BIRMINGHAM, Ala. (WIAT)- The path has been cleared for the University of Alabama at Birmingham to begin two trials using cannabidiol oil (CBD oil) on patients with epilepsy. “Carly’s Law,” named for the daughter of CBD oil proponent Dustin Chandler, initially allowed for UAB to seek permission from the FDA and DEA to conduct the study. It took more than a year, with the last piece of procedure being the admission of Schedule I licenses to two researchers at the university.
The licenses are required because the oil is derived from marijuana.
To get the ball rolling, Chandler called several lawmakers, on both the Congressional and state levels, that had expressed support for Carly’s Law. “Things happened the next day,” said Chandler, specifically crediting Congresswoman Terri Sewell. “So, I don’t think that’s a coincidence those conversations took place and then the next morning, at 9:30 A.M., UAB had their paperwork.”
Dr. David Standaert from the UAB Department of Neurology spoke to media members early Tuesday afternoon to explain the trial and what they hope to glean from the studies. “We will be looking very carefully at whether this is safe, are there side effects that are observed, are there changes in blood tests or blood chemistry that is observed,” said Dr. Standaert. “That’d be a signal that something is a side effect. We will be looking at whether it works of course.”
One of the trials will include fifty children suffering from epilepsy, the other will have fifty adults. The vendor supplying the CBD oil for the study has agreed to provide the dosages for the first one hundred patients free of charge. “It may be that we have more demand than that,” said Dr. Standaert. “I won’t be surprised if we have more demand than that. If we arrive at that point we’ll have to talk to our vendor and possibly other vendors at that point to see about expanding the supply.”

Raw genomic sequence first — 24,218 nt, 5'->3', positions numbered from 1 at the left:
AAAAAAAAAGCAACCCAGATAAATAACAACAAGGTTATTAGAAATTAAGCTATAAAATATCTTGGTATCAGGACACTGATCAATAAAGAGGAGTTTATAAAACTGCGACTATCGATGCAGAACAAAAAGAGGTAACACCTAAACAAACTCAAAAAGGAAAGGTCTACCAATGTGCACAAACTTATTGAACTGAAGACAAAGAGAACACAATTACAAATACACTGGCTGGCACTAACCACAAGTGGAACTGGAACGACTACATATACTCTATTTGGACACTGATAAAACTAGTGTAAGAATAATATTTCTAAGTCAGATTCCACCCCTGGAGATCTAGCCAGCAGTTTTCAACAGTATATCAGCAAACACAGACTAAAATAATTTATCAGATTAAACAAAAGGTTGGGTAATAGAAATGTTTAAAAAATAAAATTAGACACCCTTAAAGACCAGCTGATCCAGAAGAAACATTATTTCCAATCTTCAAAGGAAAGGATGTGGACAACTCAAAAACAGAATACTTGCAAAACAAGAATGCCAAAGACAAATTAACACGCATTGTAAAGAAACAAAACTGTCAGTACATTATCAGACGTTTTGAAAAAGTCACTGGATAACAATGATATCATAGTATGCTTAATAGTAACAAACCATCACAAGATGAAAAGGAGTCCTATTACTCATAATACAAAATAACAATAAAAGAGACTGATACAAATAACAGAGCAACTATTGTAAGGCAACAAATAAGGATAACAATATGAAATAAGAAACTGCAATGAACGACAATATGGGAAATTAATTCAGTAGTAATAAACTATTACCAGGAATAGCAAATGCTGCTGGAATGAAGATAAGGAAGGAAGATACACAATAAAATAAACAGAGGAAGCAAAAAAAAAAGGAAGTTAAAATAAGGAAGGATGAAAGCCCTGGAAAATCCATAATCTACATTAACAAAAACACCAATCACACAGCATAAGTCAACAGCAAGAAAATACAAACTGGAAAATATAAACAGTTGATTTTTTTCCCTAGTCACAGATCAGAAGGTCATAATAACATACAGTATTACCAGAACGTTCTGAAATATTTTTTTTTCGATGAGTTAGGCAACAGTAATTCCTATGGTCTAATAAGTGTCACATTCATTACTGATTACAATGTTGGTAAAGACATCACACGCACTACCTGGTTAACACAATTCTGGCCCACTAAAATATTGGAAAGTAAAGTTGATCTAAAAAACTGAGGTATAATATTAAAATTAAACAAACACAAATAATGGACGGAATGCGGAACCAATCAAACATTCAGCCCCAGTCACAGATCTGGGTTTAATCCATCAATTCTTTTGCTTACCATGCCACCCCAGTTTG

Already the study has seen more than four hundred patients or families express interest in being part of the study. Twenty applications had already been completed as of 1:00 P.M. Tuesday. One of them belongs to the family of Christian Graham, a three-year old suffering from a rare disease that has only 26 reported cases in the country according to her mother. “I cried,” said her mother, Michelle Graham. “I bawled my eyes out. I was just happy that my child has a chance at a future.”
Dr. Standaert said the first dosages could be administered in as little as two weeks. There is no timetable for the length of the study, as each patient’s reaction will differ. Chandler also cautioned this isn’t likely to work for everyone. “It may not work for Carly,” he said. “It may not work for my daughter but it might work for somebody and that’s what it’s all about.”